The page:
PUERTO WILCHES, Colombia (Reuters) – Colombia’s anti-fracking activists are facing increased threats and violence as two investigative pilot projects to extract oil and gas from unconventional fields move forward, five campaigners said, with some forced to flee in fear for their lives.
While the Andean nation has a moratorium on commercial fracking, its highest administrative tribunal has approved the pilot projects that will collect scientific data in order to decide whether to allow the controversial drilling.
Supporters say fracking is key to shoring up dwindling production as it could nearly triple Colombia’s crude and gas reserves, while opponents decry risks to water quality and human health.
Both the Kale and Platero projects, operated by majority state-owned Ecopetrol, in turn partnered by U.S. oil major Exxon Mobil Corp, are located near the Magdalena River town of Puerto Wilches, in Santander province.
The anti-fracking activists told Reuters that threats, intimidation and attacks from unknown assailants have spiked since February, after a public hearing on the Kale project’s environmental license.
Campaigners accuse Ecopetrol of tarring protesters as hooligans, after the company decried what it said were “acts of vandalism” during the February hearing.
Ecopetrol has publicly rejected violence against campaigners, it said in a statement, adding it will continue due diligence to identify any workers, partners, suppliers or contractors acting illegally.
Exxon told Reuters it is “committed to conducting business in a manner that is compatible with the environmental and economic needs of the communities in which we operate.”
Contractors who stand to lose out if the projects do not go ahead are behind the threats, two of the activists alleged, as did another who was attacked in 2021.
Reuters approached five associations representing oil and gas businesses, including contractors, for comment. Three did not respond, while two said to contact Ecopetrol.
Threats against activists are common in Colombia, which was the deadliest country for environmental and land defenders in 2019 and 2020, according to campaign group Global Witness.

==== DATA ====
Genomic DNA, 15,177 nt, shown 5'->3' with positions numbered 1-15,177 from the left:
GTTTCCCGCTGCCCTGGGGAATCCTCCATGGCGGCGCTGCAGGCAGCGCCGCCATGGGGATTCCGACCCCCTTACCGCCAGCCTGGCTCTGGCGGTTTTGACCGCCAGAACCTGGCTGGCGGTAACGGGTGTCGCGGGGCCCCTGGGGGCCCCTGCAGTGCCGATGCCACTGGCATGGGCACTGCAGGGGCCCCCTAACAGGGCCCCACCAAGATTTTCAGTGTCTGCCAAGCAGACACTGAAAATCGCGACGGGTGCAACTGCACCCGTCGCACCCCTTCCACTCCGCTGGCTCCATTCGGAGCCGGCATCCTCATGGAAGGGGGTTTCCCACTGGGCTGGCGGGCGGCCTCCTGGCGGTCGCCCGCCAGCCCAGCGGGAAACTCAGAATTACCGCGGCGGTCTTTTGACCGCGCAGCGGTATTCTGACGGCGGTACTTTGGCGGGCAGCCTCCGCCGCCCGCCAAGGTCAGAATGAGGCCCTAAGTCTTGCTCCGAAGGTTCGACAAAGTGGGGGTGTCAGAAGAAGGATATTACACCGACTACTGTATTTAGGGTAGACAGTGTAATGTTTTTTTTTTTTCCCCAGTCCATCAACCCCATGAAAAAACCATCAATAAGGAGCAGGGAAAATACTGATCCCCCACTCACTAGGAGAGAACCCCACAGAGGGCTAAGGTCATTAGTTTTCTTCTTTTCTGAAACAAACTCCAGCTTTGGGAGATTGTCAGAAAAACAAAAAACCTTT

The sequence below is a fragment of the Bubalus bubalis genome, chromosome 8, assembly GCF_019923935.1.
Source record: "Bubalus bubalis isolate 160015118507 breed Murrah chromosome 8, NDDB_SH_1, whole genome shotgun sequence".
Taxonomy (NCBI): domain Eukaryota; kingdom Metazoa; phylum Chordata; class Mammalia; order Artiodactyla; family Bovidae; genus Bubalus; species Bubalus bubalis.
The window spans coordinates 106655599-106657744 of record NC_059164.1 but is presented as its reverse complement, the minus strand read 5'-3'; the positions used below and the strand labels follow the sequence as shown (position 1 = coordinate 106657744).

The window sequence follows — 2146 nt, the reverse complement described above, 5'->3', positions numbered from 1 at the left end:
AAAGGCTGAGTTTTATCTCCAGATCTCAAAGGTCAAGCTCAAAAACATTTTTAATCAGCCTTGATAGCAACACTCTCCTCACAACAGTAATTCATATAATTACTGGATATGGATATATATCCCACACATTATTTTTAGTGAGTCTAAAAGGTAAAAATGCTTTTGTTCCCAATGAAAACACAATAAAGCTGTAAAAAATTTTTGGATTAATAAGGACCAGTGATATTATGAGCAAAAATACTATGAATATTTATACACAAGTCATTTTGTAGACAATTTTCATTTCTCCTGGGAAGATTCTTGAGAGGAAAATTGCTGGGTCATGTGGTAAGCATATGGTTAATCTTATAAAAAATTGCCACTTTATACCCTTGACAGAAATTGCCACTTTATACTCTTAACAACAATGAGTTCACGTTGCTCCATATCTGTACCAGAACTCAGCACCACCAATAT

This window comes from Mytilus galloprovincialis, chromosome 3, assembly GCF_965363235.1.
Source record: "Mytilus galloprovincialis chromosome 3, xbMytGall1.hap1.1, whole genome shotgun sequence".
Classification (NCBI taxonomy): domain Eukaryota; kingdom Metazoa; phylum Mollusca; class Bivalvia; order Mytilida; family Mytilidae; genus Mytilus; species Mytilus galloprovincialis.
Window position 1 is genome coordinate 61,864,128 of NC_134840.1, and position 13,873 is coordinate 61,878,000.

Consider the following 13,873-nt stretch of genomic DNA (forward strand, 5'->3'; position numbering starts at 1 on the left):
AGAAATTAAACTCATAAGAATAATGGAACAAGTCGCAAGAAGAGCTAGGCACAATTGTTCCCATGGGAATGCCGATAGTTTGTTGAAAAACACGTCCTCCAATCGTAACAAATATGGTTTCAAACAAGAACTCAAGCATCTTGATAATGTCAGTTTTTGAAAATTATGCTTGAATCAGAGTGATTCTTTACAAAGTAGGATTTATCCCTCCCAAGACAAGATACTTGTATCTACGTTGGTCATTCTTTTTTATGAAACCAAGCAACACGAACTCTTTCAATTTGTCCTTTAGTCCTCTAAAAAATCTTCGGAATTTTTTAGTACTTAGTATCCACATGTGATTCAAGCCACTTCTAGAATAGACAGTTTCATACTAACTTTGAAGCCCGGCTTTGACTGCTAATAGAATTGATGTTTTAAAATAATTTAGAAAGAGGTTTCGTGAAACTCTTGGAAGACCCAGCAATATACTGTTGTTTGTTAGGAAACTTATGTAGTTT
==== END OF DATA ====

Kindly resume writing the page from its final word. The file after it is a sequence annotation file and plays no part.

Threats pushed two of the campaigners to leave the town this year, including Yuvelis Natalia Morales, 21, who fled to France after she and her bodyguards were chased through Puerto Wilches by men on a motorbike.
Prior to that February incident, Morales – a member of the Aguawil committee, a group seeking to protect water sources – received various threats from people who approached her at home, she said.
Then one day, just after leaving home with two bodyguards provided by an anti-fracking coalition, she got a terrifying message.
“My mom wrote to me two minutes after saying ‘sweetie, there are two armed men looking for you here, they’re on a high-powered motorcycle,'” Morales said by telephone. “That’s when everything started to feel like a movie.”
Morales and her bodyguards drove around the municipality to try to escape the pursuers, she said. They could not go far because the leftist National Liberation Army rebels, who are active locally, had forbidden citizens to leave that weekend.
Local police took more than an hour to arrive at a hotel where they sought refuge, Morales said.
They did not take her statement, she added, but asked her to sign a document confirming they had spoken to her.
The Magdalena Medio regional police confirmed officers found Morales and the bodyguards at a hotel, adding they responded to the reports “immediately” and arranged protection measures.
‘SHAKING WITH FEAR’
The Kale project was granted its environmental license, but a court suspended it last week after ruling certain nearby communities were not properly consulted. Ecopetrol has said it will appeal.
Permissions are still pending for the Platero project.
The attorney general’s office has received 33 reports of threats made to activists in Puerto Wilches and Barrancabermeja, a nearby city, of which 12 cases remain active, it told Reuters in a statement.
Three cases have been shelved and 17 are considered inactive, because there is evidence they are connected to other crimes, the office said. In one other case, the victim withdrew their complaint.
Leonardo Gutierrez, 66, a palm oil producer and anti-fracking member of the committee evaluating the pilot projects, told Reuters that a recent call left him shaking with fear.
“They told me that if I keep messing around, if I keep getting involved, they are going to kill me.”
The attorney general’s office requested protection for Guttierez following the threats.
The government unit which provides security to activists would not comment in detail but Gutierrez said the request was denied.
Other activists also reported threatening phone calls, text messages, intimidation and attacks.
“Environmentalists have repeatedly reported that the authorities dismiss their complaints of threats and do not give them adequate protection,” said Juan Pappier, advocacy group Human Rights Watch’s senior investigator for the Americas.
Morales met with France’s President Emmanuel Macron in March, as part of an initiative by the French government to protect human rights defenders who have faced threats.
“These have been the worst days of my life,” she said. “But ironically, also the best days, because I’m alive.”
(Reporting by Oliver Griffin; Editing by Marguerita Choy)